By the time the ban on pure combustion vehicles comes into force by 2040, we may have shifted the way in which we use our vehicles. The UK needs to confront the issue sooner rather than later

Adam Selvey BW 2018

The UK government’s announcement that “it intends to ban the sale of conventional cars and vans by 2040” has generated much debate around the infrastructure and generation upgrades needed to meet growing vehicle demand. We may need 8 Gigawatts of additional power generation by 2030 to charge our cars, coupled with large-scale electrical distribution upgrades. To put this into perspective, the amount of time it will take us to get this additional 8GW capacity is the equivalent of building around 2.6 Hinckley Point C power stations – hardly quick.

As the speed of introduction of plug in electric vehicles (EVs) gains pace, the way we refuel our vehicles will fundamentally change. No longer will the local petrol station be the only choice to refuel vehicles. In the future we will look to charge our vehicles where we work, rest and play. This is recognised by the UK Government within their recently issued Road to Zero Strategy which states that they “expect that as EVs go mainstream, charging at home overnight, or at workplaces, will continue to be the most attractive options.” The new petrol station is likely to be in buildings. BP recognised this with their recent purchase of one of the UK’s largest EV charging companies. It is therefore key as building services engineers that we understand how to allocate incoming power and provide charging networks within buildings.

If, in December at around 6pm, when the UK’s electricity load can peak at roughly 56GW, we connect all of our electric vehicles to local electrical networks, we could cause a severe overload. This unmanaged load may have the knock-on effect of creating brown-outs or even black-outs for significant parts of the power network. As building services engineers, through smart design and creative thinking we can look to reduce the impact our vehicles will have on the UK power network. By advising our clients on the most appropriate capacity of charging point to be installed, overlaid with load management and potential battery storage, we can look to avoid a nightmare situation on the national grid. To lead the way in smart charging, the UK Government has committed that by “2019 all government supported charge point installations will have to have smart functionality.”

During the 7 hours we sleep at night, we could charge our vehicles at home. Even on peak consumption days, from midnight to 7am our electrical demand stays stable at around 35GW. There is significant spare generating capacity at night to reduce the requirements for additional generation capacity for charging vehicles. The Road to Zero Strategy acknowledges this and states “the current electricity system has been designed to meet a peak in demand between 17:00 and 20:30. For the rest of the day there can be large amounts of underused generation and network capacity. Generation during these off-peak periods is usually cleaner and cheaper.”

If we installed a 3.7kW charger we could provide up to 84 miles of range every night, more than enough for the average commute. Furthermore, a 7.4kW charging station could give us 140 to 280 miles of range. However, dependant on the incoming cut out, plugging in to a number of 7.4kW charging stations at home could overload the incoming supply to the house or overload the local supply transformer.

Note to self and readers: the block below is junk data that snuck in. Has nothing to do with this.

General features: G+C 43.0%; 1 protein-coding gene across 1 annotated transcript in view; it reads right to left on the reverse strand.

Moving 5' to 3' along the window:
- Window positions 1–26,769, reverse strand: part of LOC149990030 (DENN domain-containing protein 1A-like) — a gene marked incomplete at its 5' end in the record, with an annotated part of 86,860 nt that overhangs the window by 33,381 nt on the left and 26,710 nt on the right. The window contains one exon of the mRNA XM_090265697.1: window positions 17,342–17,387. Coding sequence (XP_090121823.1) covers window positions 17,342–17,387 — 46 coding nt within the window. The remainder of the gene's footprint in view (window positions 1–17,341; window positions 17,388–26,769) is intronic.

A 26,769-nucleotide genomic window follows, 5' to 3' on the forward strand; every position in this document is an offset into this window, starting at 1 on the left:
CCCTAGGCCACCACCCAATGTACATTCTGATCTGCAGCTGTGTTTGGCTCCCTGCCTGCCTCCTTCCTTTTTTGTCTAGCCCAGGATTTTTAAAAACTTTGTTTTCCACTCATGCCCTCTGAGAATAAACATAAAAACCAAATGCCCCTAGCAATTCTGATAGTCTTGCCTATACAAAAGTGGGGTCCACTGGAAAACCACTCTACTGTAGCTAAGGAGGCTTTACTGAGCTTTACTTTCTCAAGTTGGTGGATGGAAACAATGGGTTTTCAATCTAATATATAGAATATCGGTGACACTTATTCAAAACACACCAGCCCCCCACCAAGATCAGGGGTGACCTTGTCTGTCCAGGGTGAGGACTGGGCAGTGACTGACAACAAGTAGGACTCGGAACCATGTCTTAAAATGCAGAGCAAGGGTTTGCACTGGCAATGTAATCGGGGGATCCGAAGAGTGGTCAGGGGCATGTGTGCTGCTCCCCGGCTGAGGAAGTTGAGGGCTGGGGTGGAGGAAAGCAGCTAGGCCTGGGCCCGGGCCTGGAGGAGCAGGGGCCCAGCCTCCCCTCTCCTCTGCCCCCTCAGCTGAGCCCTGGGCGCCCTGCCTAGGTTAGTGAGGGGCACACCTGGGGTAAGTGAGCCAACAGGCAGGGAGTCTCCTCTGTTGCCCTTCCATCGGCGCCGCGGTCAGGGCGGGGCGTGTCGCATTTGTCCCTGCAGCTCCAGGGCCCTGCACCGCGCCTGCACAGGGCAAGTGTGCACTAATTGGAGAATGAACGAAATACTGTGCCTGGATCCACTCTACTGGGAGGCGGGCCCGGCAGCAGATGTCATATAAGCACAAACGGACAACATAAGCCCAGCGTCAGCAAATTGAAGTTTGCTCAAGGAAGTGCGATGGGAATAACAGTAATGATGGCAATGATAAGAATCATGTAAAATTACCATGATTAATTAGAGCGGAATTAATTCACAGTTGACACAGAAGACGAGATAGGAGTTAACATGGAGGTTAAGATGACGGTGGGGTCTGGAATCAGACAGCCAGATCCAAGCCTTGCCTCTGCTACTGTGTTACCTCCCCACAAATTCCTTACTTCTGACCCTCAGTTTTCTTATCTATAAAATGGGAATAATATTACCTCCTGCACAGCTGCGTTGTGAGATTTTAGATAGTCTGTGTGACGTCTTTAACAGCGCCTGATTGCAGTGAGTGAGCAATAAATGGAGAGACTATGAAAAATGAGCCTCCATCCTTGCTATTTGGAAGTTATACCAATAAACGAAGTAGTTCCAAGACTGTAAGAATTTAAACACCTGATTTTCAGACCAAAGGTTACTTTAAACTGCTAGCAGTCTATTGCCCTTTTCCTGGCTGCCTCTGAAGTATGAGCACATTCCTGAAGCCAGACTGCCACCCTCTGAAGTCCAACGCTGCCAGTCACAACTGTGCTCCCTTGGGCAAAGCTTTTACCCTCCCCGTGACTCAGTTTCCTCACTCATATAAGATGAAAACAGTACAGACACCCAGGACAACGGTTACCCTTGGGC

The roughly 20GW of night time reserve could serve around 5.4 million vehicles, assuming they each have a 3.7kW connection. However, if as building service engineers we design 7.4kW connections we can only serve 2.7 million vehicles of night time reserve. It is our design of electric vehicle charging in buildings that will affect the load growth on the UK Grid by 2030.

By the time the ban on pure combustion vehicles comes into force by 2040, we may have shifted the way in which we use our vehicles. If Elon Musk’s predictions are correct, we may have more autonomous vehicles on the road. We could find that the building charging infrastructure is obsolete, because it’s not in the right place. Thus we would have spent time and money on the wrong solution. It is therefore recommendable to mitigate large increases in loads within buildings due to EV charging.

At some point over the next 20 years most buildings that we “work, rest and play” in will require some form of EV charging. The Road to Zero Strategy confirms this intent. In this report, the government states that they will provide “a grant scheme to support charging infrastructure at workplaces”. At home “the houses we are building over the coming years are EV ready. It is our intention that all new homes should have a charge point available.” Through taxation incentives for destination charging they will provide “first year allowances (FYA) to businesses installing EV infrastructure”. 

As most buildings and their infrastructure and incoming supplies last for these durations and longer, we need to think about the impact of EV on all new developments. It would therefore be recommendable for an assessment to be undertaken to this end. This could become part of each planning application, and could show how the building will mitigate its impact on the electrical infrastructure as EV load growth occurs over the next 20 years. This is relatively easy – by right-sizing charging points, installing load management and using battery storage technology, some of the peak load impact on both the UK grid and local network can be reduced. This can all be done without installing charging points until they are truly needed.

The UK needs to confront these questions sooner rather than later – as our vehicle refuelling habits change, our buildings must adapt.